It’s winter, so it seems like it’s time to cover:
A Few Acres of Snow is one of the latest titles from British designer Martin Wallace and his company Treefrog Games (Mayfair in the US). It’s a game for 2 players aged 12 and up, and takes around an hour to play. The game is all about the so-called French and Indian War of the 18th century, which was a conflict between the French and the British in Canada. One of the big selling points about the game is that it’s Martin Wallace’s take on the deck-building genre. It’s got some great buzz going right now (already #45 at BGG), so let’s see how it works.
In the game, one player is the French and the other is the British. Each side has town discs (12 for the British, 9 for the French), village cubes (18 for each), and a siege location marker. In addition, there are 12 fortification discs and 2 siege strength markers. Along with player aids and money, you also get a board and 110 cards. Each player begins the game with an initial draw deck, made up of cards with dark red (British) or dark blue (French) borders; an available location deck, made up of cards with light red or light blue borders; an available empire deck, also made up of cards with light red or light blue borders; and a disc or cube in each of their starting locations on the board. The French player begins with 5 money, and the British player starts with 12. Neutral empire cards (green bordered) are placed face up beside the board. Each player draws five cards from their initial draw deck, and you’re ready to play. The British player goes first.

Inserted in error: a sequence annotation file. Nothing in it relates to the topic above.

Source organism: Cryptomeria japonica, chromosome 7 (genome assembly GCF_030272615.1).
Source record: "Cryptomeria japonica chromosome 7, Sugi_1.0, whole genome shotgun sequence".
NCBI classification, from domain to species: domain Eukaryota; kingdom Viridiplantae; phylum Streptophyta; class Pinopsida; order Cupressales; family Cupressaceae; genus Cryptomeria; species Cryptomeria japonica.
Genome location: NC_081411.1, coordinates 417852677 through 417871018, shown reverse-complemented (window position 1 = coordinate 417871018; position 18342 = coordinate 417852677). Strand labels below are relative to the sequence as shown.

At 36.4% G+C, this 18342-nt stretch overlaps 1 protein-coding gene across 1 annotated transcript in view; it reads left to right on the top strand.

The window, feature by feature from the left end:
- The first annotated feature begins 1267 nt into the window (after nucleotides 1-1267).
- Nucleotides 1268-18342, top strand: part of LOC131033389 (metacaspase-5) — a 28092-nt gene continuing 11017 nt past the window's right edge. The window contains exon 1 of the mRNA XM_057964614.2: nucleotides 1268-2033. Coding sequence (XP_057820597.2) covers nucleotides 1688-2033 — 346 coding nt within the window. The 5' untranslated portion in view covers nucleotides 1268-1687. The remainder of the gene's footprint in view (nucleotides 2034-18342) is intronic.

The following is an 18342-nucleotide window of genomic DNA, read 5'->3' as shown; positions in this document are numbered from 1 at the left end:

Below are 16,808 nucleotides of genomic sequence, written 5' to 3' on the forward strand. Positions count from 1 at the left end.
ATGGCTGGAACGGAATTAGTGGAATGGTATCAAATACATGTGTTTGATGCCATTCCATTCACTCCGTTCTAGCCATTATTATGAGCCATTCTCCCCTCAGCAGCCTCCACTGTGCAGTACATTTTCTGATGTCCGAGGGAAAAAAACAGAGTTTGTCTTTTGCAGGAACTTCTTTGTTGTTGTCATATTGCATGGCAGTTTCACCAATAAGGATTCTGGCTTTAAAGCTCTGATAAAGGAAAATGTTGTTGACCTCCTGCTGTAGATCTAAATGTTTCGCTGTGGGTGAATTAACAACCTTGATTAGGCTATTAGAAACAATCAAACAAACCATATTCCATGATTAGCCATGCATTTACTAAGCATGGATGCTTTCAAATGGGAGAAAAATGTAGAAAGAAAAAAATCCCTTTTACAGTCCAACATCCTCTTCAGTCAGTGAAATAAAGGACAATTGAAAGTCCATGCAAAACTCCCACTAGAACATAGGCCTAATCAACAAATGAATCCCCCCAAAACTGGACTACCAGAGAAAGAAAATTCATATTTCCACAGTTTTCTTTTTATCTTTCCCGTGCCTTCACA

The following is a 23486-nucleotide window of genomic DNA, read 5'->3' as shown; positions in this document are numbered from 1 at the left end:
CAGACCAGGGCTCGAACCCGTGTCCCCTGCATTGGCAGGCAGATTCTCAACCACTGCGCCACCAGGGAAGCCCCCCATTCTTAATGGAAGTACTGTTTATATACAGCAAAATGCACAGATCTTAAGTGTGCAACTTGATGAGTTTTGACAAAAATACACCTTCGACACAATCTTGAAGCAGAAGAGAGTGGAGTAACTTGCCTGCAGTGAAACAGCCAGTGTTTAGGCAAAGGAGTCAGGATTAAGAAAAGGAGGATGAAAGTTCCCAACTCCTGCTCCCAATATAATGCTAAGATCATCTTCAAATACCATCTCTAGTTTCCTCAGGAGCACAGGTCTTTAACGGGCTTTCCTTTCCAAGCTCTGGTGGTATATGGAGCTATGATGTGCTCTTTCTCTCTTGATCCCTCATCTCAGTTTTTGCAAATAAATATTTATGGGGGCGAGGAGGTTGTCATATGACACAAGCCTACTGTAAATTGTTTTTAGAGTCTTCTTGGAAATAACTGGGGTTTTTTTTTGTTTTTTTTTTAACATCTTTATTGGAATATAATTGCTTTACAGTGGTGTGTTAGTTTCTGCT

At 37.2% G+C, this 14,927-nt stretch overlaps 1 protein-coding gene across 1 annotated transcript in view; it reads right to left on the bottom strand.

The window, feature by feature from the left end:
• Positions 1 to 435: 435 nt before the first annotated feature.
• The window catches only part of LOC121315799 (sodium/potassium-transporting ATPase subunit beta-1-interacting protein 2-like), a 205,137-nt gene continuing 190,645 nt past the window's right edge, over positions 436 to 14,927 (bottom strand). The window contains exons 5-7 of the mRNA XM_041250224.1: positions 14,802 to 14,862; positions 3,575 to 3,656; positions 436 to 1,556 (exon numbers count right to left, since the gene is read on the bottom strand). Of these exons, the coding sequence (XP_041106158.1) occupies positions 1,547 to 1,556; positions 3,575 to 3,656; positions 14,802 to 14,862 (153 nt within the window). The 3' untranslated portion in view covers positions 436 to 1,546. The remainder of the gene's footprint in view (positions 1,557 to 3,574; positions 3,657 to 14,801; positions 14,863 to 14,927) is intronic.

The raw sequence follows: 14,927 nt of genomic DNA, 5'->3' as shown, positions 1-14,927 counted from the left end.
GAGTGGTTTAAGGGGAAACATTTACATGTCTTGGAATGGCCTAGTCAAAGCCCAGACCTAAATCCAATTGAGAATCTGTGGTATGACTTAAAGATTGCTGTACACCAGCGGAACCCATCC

The first thing you do on a turn is check to see if you’ve won a siege by having an attack strength of 2 or more than your opponent. This would allow you to take over the location and capture their disc or cube. As the defender, you need a strength advantage of 1 or more to win. If the defense wins, the attacker loses a siege card. After this check, you then get to perform two actions, and you can do the same one twice. There are five types of actions: Expansive, Aggressive, Financial, Card Management, and Other.
- Settle a Location: Here, you’ll be able to place a cube in an unclaimed neutral location. Play a location card that connects to the neutral spot (as listed on the card), and a second card with the appropriate mode of transport (also indicated on the location card). If the intended location has a settler symbol, you must also play a third settler card. After claiming the space, you’ll take the matching location card and put it in your discard pile.